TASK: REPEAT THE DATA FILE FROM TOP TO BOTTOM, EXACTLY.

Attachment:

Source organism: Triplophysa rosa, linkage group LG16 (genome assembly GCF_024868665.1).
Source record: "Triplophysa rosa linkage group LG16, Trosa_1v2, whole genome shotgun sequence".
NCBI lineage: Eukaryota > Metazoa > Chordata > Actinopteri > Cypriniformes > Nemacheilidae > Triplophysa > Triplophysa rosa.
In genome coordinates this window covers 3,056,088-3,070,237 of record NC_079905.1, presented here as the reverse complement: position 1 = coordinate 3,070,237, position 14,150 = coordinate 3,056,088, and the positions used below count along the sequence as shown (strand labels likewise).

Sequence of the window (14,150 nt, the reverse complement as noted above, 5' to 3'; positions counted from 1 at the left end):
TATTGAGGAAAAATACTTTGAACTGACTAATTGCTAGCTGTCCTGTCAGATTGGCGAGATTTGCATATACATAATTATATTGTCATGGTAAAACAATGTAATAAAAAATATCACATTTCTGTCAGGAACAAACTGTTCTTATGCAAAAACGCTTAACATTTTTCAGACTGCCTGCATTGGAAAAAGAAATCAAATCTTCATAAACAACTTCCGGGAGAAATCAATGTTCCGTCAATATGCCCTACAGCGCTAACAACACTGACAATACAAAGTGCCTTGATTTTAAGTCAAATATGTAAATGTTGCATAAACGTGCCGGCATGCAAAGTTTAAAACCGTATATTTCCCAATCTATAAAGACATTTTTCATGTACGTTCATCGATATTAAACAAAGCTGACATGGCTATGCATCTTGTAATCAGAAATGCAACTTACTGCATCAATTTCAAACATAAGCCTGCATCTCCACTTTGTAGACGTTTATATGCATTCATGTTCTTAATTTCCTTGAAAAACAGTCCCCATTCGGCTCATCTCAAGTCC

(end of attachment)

Source organism: Triplophysa rosa, linkage group LG16 (genome assembly GCF_024868665.1).
Source record: "Triplophysa rosa linkage group LG16, Trosa_1v2, whole genome shotgun sequence".
NCBI lineage: Eukaryota > Metazoa > Chordata > Actinopteri > Cypriniformes > Nemacheilidae > Triplophysa > Triplophysa rosa.
In genome coordinates this window covers 3,056,088-3,070,237 of record NC_079905.1, presented here as the reverse complement: position 1 = coordinate 3,070,237, position 14,150 = coordinate 3,056,088, and the positions used below count along the sequence as shown (strand labels likewise).

Sequence of the window (14,150 nt, the reverse complement as noted above, 5' to 3'; positions counted from 1 at the left end):
TATTGAGGAAAAATACTTTGAACTGACTAATTGCTAGCTGTCCTGTCAGATTGGCGAGATTTGCATATACATAATTATATTGTCATGGTAAAACAATGTAATAAAAAATATCACATTTCTGTCAGGAACAAACTGTTCTTATGCAAAAACGCTTAACATTTTTCAGACTGCCTGCATTGGAAAAAGAAATCAAATCTTCATAAACAACTTCCGGGAGAAATCAATGTTCCGTCAATATGCCCTACAGCGCTAACAACACTGACAATACAAAGTGCCTTGATTTTAAGTCAAATATGTAAATGTTGCATAAACGTGCCGGCATGCAAAGTTTAAAACCGTATATTTCCCAATCTATAAAGACATTTTTCATGTACGTTCATCGATATTAAACAAAGCTGACATGGCTATGCATCTTGTAATCAGAAATGCAACTTACTGCATCAATTTCAAACATAAGCCTGCATCTCCACTTTGTAGACGTTTATATGCATTCATGTTCTTAATTTCCTTGAAAAACAGTCCCCATTCGGCTCATCTCAAGTCC